Erich Auerbach


Born
in Berlin, Germany
November 09, 1892

Died
October 13, 1957

Genre

Influences


German philologist Erich Auerbach served as professor of Romance philology at Marburg University (1929-35), taught at the Turkish State University in Istanbul (1936-47), and became professor of French and Romance philology at Yale University in 1950. He published several books and many papers on Dante, Medieval Latin literature, methods of historical criticism, and the influence of Christian symbolism on literature. He is best known for Mimesis , a volume on literary criticism written in Turkey, first published in Berne, Switzerland in 1946, and subsequently widely translated.

Average rating: 4.25 · 3,516 ratings · 178 reviews · 29 distinct worksSimilar authors
Mimesis: The Representation...

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4.25 avg rating — 2,880 ratings — published 1942 — 51 editions
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Dante: Poet of the Secular ...

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4.24 avg rating — 201 ratings — published 1929 — 10 editions
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Figura

4.25 avg rating — 32 ratings — published 1938 — 3 editions
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Introdução aos Estudos Lite...

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4.45 avg rating — 31 ratings — published 1949 — 4 editions
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Literary Language and Its P...

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4.21 avg rating — 24 ratings — published 1965 — 4 editions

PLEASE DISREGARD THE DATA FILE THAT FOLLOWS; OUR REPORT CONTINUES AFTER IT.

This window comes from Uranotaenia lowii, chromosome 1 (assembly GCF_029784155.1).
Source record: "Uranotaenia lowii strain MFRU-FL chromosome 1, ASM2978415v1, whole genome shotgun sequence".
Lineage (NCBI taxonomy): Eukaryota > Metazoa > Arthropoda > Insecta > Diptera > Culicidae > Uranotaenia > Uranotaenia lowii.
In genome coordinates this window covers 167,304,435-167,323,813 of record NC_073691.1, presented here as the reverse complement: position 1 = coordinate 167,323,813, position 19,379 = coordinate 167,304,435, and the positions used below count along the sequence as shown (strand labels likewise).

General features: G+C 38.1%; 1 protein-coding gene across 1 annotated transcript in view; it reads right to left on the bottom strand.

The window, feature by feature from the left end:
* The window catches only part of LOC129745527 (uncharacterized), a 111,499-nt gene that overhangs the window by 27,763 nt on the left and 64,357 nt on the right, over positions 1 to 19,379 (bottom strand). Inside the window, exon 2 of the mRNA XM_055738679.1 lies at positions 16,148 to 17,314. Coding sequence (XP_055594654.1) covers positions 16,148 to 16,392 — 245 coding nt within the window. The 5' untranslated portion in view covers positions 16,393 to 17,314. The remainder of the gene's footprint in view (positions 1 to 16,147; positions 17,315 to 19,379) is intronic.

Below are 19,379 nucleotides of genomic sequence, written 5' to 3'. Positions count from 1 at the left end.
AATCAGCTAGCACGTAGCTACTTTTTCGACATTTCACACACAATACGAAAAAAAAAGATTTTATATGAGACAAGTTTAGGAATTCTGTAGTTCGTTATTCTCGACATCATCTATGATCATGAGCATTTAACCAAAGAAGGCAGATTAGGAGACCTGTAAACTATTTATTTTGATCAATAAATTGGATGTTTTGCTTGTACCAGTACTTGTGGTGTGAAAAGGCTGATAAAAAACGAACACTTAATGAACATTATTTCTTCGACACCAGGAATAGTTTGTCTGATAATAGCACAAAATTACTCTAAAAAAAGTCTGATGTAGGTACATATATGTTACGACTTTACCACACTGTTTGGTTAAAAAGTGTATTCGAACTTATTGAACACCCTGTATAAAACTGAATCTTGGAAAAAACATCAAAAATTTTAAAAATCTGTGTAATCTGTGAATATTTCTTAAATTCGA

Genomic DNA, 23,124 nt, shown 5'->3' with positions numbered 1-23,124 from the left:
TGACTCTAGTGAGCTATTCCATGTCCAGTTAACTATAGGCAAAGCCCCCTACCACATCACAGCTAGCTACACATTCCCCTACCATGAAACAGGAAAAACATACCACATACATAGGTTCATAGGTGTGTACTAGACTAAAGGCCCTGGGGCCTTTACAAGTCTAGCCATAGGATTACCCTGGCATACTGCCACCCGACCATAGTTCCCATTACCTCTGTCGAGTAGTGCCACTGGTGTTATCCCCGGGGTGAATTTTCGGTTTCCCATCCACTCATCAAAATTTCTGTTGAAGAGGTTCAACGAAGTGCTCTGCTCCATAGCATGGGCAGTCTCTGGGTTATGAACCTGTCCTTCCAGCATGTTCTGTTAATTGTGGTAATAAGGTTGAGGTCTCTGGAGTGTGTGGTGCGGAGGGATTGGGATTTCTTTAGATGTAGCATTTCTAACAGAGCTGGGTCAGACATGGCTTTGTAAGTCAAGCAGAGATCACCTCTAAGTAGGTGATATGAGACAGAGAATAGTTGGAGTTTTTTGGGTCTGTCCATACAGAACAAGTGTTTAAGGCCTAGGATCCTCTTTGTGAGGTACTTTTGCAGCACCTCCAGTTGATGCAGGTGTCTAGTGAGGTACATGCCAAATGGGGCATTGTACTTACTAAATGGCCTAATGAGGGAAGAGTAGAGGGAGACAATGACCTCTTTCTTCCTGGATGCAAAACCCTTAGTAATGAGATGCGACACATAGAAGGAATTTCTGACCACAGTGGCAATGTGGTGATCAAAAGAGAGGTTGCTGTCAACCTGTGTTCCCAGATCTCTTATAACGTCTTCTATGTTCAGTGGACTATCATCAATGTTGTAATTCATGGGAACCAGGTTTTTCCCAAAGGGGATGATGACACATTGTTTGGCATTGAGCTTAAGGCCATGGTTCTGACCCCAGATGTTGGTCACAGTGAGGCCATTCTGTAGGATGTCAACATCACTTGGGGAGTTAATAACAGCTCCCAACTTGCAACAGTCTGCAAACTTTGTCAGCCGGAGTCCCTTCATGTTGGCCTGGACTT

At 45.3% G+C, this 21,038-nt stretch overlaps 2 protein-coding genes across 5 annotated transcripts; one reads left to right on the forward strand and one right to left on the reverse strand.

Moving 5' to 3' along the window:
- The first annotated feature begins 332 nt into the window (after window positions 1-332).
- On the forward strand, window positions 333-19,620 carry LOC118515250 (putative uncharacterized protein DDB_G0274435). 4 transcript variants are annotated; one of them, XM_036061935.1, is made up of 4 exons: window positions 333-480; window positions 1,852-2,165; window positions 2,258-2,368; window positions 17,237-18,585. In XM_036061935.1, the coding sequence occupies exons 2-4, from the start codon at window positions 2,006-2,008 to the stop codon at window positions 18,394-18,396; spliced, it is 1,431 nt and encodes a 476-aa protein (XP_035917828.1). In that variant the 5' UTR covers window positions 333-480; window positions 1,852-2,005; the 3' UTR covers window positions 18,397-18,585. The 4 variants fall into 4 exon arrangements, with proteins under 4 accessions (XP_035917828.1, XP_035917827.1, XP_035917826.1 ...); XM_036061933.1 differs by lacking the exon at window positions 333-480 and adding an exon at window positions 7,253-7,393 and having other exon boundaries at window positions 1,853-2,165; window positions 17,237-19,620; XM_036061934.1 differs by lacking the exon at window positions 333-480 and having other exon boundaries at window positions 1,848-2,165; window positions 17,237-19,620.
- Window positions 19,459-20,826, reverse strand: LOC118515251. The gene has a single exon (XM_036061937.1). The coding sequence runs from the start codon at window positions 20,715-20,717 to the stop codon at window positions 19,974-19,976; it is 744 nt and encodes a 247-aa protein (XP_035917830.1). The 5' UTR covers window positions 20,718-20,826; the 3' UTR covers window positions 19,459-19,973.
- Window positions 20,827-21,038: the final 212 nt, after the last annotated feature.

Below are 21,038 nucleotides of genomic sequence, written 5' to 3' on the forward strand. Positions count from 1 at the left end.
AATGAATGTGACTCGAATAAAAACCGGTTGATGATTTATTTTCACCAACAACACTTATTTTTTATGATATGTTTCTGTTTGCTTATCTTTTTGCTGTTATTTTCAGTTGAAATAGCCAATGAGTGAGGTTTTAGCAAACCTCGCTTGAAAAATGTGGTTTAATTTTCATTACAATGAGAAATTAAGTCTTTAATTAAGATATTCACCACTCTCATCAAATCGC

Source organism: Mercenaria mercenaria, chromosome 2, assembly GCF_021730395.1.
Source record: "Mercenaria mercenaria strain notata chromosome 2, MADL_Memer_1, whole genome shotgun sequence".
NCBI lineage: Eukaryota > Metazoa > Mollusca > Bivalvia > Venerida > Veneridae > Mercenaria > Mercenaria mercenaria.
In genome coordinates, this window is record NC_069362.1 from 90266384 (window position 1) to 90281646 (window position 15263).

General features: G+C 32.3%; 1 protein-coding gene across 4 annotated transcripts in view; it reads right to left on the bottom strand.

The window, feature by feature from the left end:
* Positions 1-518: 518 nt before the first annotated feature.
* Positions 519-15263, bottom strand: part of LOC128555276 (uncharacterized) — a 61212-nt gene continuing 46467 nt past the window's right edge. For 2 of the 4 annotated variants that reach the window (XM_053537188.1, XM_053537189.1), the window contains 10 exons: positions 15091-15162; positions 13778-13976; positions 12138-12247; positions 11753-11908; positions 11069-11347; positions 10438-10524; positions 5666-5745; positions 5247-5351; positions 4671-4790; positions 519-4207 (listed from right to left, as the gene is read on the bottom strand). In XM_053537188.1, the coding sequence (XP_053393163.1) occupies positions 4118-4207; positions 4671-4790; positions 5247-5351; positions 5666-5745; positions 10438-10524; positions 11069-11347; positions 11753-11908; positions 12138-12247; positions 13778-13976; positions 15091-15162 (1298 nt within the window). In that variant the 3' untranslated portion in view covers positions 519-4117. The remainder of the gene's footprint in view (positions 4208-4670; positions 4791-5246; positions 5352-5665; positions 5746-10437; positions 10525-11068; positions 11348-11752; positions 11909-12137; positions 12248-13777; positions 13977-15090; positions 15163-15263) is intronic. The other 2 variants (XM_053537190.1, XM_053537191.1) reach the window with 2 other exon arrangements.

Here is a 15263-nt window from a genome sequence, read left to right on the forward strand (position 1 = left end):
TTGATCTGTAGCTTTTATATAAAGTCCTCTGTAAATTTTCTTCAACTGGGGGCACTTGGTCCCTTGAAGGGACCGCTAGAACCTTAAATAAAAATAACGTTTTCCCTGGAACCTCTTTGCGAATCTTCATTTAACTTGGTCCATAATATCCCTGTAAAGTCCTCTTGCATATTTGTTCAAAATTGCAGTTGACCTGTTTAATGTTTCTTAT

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Time, History, and Literatu...

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4.39 avg rating — 18 ratings — published 2013 — 2 editions
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Yabanın Tuzlu Ekmeği

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3.82 avg rating — 11 ratings — published 2010
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Scenes from the Drama of Eu...

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4.36 avg rating — 11 ratings — published 1984 — 5 editions
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A novela no início do Renas...

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3.78 avg rating — 9 ratings — published 2013
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Ensaios de literatura ocide...

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4.50 avg rating — 4 ratings — published 2007 — 2 editions
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More books by Erich Auerbach…
“Abraham’s actions are explained not only by what is happening to him at the moment, nor yet only by his character (as Achilles’ actions by his courage and his pride, and Odysseus’ by his versatility and foresightedness), but by his previous history; he remembers, he is constantly conscious of, what God has promised him and what God has already accomplished for him—his soul is torn between desperate rebellion and hopeful expectation; his silent obedience is multilayered, has background. Such a problematic psychological situation as this is impossible for any of the Homeric heroes, whose destiny is clearly defined and who wake every morning as if it were the first day of their lives: their emotions, though strong, are simple and find expression instantly.”
Erich Auerbach, Mimesis: The Representation of Reality in Western Literature

“The Scripture stories do not, like Homer’s, court our favor, they do not flatter us that they may please us and enchant us—they seek to subject us, and if we refuse to be subjected we are rebels.”
Erich Auerbach, Mimesis: The Representation of Reality in Western Literature

“It is only during the course of an eventful life that men are differentiated into full individuality.”
Erich Auerbach

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